CHAPTER III. To Parinacochas
Examination of the ancient andenes discloses the fact that they were not made by simply hoeing in the earth from the hillside back of a carefully constructed stone wall. The space back of the walls was first filled in with coarse rocks, clay, and rubble; then followed smaller rocks, pebbles, and gravel, which would serve to drain the subsoil. Finally, on top of all this, and to a depth of eighteen inches or so, was laid the finest soil they could procure. The result was the best possible field for intensive cultivation. It seems absolutely unbelievable that such an immense amount of pains should have been taken for such relatively small results. The need must have been very great. In many cases the terraces are only a few feet wide, although hundreds of yards in length. Usually they follow the natural contours of the valley. Sometimes they are two hundred yards wide and a quarter of a mile long. To-day corn, barley, and alfalfa are grown on the terraces.
Cotahuasi itself lies in the bottom of the valley, a pleasant place where one can purchase the most fragrant and highly prized of all Peruvian wines. The climate is agreeable, and has attracted many landlords, whose estates lie chiefly on the bleak plateaus of the surrounding highlands, where shepherds tend flocks of llamas, sheep, and alpacas.
We were cordially welcomed by Senor Viscarra, the sub-prefect, and invited to stay at his house. He was a stranger to the locality, and, as the visible representative of a powerful and far-away central government, was none too popular with some of the people of his province. Very few residents of a provincial capital like Cotahuasi have ever been to Lima; - probably not a single member of the Lima government had ever been to Cotahuasi. Consequently one could not expect to find much sympathy between the two. The difficulties of traveling in Peru are so great as to discourage pleasure trips. With our letters of introduction and the telegrams that had preceded us from the prefect at Arequipa, we were known to be friends of the government and so were doubly welcome to the sub-prefect. By nature a kind and generous man, of more than usual education and intelligence, Senor Viscarra showed himself most courteous and hospitable to us in every particular. In our honor he called together his friends. They brought pictures of Theodore Roosevelt and Elihu Root, and made a large American flag; a courtesy we deeply appreciated, even if the flag did have only thirty-six stars. Finally, they gave us a splendid banquet as a tribute of friendship for America.
One day the sub-prefect offered to have his personal barber attend us. It was some time since Mr. Tucker and I had seen a barber-shop. The chances were that we should find none at Parinacochas. Consequently we accepted with pleasure. When the barber arrived, closely guarded by a gendarme armed with a loaded rifle, we learned that he was a convict from the local jail! I did not like to ask the nature of his crime, but he looked like a murderer. When he unwrapped an ancient pair of clippers from an unspeakably soiled and oily rag, I wished I was in a position to decline to place myself under his ministrations. The sub-prefect, however, had been so kind and was so apologetic as to the inconveniences of the "barber-shop" that there was nothing for it but to go bravely forward. Although it was unpleasant to have one's hair trimmed by an uncertain pair of rusty clippers, I could not help experiencing a feeling of relief that the convict did not have a pair of shears. He was working too near my jugular vein. Finally the period of torture came to an end, and the prisoner accepted his fees with a profound salutation. We breathed sighs of relief, not unmixed with sympathy, as we saw him marched safely away by the gendarme.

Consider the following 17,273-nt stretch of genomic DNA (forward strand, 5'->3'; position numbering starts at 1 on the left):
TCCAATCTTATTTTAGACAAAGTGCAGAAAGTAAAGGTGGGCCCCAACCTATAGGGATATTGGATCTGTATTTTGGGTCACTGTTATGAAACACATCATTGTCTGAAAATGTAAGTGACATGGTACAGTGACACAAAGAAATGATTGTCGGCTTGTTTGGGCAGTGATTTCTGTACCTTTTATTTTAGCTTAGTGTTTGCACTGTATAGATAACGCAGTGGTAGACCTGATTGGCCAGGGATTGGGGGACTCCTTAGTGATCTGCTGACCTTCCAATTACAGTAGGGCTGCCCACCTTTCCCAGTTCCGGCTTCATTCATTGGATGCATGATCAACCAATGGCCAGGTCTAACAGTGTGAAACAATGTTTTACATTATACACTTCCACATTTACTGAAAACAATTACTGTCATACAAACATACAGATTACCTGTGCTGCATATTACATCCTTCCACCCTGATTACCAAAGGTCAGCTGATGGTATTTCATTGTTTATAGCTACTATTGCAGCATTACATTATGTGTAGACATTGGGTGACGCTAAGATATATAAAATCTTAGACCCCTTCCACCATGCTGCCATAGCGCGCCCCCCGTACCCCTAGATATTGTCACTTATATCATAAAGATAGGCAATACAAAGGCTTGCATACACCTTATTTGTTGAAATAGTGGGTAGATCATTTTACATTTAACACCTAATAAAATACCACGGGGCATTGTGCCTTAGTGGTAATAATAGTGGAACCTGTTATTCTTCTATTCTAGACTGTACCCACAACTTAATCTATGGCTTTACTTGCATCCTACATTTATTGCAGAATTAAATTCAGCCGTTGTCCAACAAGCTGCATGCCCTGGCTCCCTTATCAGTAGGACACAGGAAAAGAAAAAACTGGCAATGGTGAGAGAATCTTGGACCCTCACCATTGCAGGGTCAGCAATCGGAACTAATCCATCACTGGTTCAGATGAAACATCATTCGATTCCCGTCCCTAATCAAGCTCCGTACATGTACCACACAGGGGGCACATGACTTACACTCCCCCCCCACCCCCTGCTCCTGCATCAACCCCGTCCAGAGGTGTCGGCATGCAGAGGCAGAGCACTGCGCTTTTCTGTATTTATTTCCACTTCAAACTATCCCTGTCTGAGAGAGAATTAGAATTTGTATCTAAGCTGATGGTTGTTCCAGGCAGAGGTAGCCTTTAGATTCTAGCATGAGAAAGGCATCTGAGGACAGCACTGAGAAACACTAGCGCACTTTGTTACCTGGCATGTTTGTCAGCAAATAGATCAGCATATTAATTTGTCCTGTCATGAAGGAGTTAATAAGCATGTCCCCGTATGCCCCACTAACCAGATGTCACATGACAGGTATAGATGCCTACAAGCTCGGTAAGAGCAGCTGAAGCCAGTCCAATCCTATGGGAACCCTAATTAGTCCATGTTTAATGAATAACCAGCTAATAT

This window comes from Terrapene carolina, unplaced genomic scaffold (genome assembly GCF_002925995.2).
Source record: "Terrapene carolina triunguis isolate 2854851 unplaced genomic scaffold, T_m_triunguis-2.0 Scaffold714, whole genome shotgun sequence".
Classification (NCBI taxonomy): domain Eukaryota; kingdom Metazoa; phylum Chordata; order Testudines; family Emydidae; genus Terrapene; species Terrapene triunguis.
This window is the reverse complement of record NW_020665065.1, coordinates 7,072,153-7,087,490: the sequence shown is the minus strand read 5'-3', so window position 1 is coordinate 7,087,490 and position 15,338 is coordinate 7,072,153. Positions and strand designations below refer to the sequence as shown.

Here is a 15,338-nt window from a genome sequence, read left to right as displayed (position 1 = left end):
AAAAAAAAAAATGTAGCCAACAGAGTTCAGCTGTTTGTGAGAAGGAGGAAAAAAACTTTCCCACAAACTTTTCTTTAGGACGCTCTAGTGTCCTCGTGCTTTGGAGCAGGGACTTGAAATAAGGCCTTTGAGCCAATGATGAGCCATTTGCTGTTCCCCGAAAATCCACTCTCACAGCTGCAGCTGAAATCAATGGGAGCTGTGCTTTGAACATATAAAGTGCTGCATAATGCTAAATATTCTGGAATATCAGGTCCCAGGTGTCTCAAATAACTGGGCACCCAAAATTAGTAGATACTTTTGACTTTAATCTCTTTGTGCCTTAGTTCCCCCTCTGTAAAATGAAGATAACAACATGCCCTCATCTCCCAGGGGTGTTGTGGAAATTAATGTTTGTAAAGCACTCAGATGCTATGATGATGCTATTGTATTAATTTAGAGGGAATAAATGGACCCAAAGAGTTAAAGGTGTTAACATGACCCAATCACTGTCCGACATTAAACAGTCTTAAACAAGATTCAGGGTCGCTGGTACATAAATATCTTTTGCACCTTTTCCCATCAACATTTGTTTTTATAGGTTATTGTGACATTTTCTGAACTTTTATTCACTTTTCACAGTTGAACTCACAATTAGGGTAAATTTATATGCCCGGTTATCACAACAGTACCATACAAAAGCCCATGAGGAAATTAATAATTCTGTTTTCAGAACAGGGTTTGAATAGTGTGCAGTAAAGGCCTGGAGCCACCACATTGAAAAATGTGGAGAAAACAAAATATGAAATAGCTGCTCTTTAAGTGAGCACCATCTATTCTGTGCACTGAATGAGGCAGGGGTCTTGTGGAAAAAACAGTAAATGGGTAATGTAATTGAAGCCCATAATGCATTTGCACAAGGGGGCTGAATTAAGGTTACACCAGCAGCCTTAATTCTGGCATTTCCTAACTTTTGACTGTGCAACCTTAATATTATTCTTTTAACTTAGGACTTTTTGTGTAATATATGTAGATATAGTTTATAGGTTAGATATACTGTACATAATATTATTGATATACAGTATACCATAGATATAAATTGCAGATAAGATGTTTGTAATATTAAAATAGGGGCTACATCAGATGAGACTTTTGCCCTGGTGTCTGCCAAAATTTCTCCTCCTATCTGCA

We had arrived in Cotahuasi almost simultaneously with Dr. Bowman and Topographer Hendriksen. They had encountered extraordinary difficulties in carrying out the reconnaissance of the 73d meridian, but were now past the worst of it. Their supplies were exhausted, so those which we had brought from Arequipa were doubly welcome. Mr. Watkins was assigned to assist Mr. Hendriksen and a few days later Dr. Bowman started south to study the geology and geography of the desert. He took with him as escort Corporal Gamarra, who was only too glad to escape from the machinations of his enemies. It will be remembered that it was Gamarra who had successfully defended the Cotahuasi barracks and jail at the time of a revolutionary riot which occurred some months previous to our visit. The sub-prefect accompanied Dr. Bowman out of town. For Gamarra's sake they left the house at three o'clock in the morning and our generous host agreed to ride with them until daybreak. In his important monograph, "The Andes of Southern Peru," Dr. Bowman writes: "At four o'clock our whispered arrangements were made. We opened the gates noiselessly and our small cavalcade hurried through the pitch-black streets of the town. The soldier rode ahead, his rifle across his saddle, and directly behind him rode the sub-prefect and myself. The pack mules were in the rear. We had almost reached the end of the street when a door opened suddenly and a shower of sparks flew out ahead of us. Instantly the soldier struck spurs into his mule and turned into a side street. The sub-prefect drew his horse back savagely, and when the next shower of sparks flew out pushed me against the wall and whispered, 'For God's sake, who is it?' Then suddenly he shouted. 'Stop blowing! Stop blowing!' "